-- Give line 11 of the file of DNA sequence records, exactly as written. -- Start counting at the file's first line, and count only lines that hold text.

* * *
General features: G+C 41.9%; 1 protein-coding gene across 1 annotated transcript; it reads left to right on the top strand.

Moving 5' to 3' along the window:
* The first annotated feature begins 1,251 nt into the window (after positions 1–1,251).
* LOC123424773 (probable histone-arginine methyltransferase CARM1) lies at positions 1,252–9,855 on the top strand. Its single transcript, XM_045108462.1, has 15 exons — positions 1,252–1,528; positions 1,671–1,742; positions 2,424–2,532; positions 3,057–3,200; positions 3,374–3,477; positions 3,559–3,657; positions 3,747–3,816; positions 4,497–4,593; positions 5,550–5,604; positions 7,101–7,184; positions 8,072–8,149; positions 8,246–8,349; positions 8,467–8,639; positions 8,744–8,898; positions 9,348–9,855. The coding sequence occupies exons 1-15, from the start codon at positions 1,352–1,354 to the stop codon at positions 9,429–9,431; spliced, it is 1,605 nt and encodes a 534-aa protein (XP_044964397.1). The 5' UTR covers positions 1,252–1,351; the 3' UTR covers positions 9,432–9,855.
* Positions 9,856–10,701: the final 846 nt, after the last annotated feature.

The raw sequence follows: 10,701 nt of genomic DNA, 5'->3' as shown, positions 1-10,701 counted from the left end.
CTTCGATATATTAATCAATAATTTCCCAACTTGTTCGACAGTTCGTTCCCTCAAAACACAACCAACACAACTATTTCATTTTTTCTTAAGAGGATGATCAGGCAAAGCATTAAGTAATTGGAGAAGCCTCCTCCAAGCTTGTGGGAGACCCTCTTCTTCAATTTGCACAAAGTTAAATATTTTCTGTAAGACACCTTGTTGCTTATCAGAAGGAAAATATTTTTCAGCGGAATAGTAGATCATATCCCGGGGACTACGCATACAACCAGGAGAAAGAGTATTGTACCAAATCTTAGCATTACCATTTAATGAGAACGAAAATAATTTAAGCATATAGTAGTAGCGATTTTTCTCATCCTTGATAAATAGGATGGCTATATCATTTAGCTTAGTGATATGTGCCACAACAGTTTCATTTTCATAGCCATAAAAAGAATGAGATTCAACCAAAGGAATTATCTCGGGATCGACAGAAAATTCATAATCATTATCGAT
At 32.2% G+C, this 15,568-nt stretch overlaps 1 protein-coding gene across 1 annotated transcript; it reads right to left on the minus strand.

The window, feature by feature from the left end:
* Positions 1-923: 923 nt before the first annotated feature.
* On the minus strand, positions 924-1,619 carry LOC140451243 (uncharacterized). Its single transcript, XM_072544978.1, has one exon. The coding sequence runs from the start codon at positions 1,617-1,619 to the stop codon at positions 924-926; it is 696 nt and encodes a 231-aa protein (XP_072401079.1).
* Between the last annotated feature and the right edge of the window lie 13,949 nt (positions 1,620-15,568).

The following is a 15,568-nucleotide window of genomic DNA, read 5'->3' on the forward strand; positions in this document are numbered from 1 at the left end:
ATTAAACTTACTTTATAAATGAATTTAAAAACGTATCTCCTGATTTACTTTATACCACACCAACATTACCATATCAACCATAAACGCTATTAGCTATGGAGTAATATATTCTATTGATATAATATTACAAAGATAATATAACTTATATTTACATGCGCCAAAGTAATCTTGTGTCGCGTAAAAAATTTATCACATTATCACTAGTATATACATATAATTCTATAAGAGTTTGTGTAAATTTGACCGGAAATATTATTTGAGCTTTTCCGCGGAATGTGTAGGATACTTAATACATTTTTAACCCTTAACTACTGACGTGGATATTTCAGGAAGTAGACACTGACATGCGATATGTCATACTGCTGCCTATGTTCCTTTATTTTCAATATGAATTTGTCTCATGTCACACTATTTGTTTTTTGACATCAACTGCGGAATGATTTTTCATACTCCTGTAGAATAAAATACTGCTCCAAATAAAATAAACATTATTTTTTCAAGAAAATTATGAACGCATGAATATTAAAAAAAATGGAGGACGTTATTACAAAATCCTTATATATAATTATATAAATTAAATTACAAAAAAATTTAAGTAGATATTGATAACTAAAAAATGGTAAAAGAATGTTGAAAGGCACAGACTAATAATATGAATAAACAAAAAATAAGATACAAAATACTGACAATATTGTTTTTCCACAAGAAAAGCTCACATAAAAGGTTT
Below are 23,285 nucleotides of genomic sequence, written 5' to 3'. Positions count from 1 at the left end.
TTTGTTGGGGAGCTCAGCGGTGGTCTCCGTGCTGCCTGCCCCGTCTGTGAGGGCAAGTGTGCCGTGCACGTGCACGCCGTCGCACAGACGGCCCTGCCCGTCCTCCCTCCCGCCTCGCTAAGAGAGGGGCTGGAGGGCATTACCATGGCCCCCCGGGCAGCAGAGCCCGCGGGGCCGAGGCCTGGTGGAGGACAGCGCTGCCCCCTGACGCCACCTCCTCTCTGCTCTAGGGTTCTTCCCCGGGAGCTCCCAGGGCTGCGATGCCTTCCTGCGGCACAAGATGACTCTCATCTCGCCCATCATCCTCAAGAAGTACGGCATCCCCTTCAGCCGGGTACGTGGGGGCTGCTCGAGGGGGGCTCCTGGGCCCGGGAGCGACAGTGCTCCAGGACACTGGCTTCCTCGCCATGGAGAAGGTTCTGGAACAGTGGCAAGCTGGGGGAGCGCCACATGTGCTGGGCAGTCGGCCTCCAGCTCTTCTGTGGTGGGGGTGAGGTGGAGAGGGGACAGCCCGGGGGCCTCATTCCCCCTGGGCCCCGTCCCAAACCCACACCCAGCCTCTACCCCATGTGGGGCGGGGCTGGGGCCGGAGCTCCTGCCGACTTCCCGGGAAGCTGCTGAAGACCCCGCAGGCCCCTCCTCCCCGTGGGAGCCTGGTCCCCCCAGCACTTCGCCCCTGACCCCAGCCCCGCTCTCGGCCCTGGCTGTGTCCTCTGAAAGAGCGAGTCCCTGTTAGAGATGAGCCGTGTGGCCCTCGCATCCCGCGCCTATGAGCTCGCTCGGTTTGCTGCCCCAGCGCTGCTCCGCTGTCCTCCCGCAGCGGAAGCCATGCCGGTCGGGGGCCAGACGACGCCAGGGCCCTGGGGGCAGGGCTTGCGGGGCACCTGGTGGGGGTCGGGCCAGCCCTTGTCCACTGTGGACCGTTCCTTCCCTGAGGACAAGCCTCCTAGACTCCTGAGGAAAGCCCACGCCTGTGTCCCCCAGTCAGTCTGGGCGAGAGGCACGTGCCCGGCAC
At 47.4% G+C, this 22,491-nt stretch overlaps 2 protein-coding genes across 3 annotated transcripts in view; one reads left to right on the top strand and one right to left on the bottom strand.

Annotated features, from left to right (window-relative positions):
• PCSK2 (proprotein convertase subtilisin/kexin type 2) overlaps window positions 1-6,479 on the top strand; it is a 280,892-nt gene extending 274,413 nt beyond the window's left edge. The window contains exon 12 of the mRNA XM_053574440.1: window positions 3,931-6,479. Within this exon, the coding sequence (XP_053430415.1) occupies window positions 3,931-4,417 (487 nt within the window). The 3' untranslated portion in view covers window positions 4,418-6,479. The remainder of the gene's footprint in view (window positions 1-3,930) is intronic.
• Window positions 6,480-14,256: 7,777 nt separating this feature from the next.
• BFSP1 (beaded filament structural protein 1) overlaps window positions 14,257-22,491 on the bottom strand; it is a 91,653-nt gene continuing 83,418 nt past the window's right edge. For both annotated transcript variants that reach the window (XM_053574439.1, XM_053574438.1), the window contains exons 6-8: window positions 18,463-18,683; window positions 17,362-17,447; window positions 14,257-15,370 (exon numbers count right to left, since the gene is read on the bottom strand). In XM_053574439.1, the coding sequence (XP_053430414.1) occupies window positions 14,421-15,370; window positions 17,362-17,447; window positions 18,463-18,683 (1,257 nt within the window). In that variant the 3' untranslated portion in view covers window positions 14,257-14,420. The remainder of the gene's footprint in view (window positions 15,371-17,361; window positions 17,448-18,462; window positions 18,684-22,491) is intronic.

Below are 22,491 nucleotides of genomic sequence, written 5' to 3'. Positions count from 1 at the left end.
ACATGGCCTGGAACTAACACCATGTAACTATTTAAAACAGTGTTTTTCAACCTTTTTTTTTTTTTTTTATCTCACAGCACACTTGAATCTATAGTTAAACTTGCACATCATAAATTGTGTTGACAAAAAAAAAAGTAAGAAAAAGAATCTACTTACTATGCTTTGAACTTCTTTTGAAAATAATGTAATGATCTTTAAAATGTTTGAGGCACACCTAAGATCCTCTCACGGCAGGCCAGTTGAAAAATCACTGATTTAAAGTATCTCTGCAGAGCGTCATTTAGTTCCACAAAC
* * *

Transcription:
* On the minus strand, positions 924-1,619 carry LOC140451243 (uncharacterized). Its single transcript, XM_072544978.1, has one exon. The coding sequence runs from the start codon at positions 1,617-1,619 to the stop codon at positions 924-926; it is 696 nt and encodes a 231-aa protein (XP_072401079.1).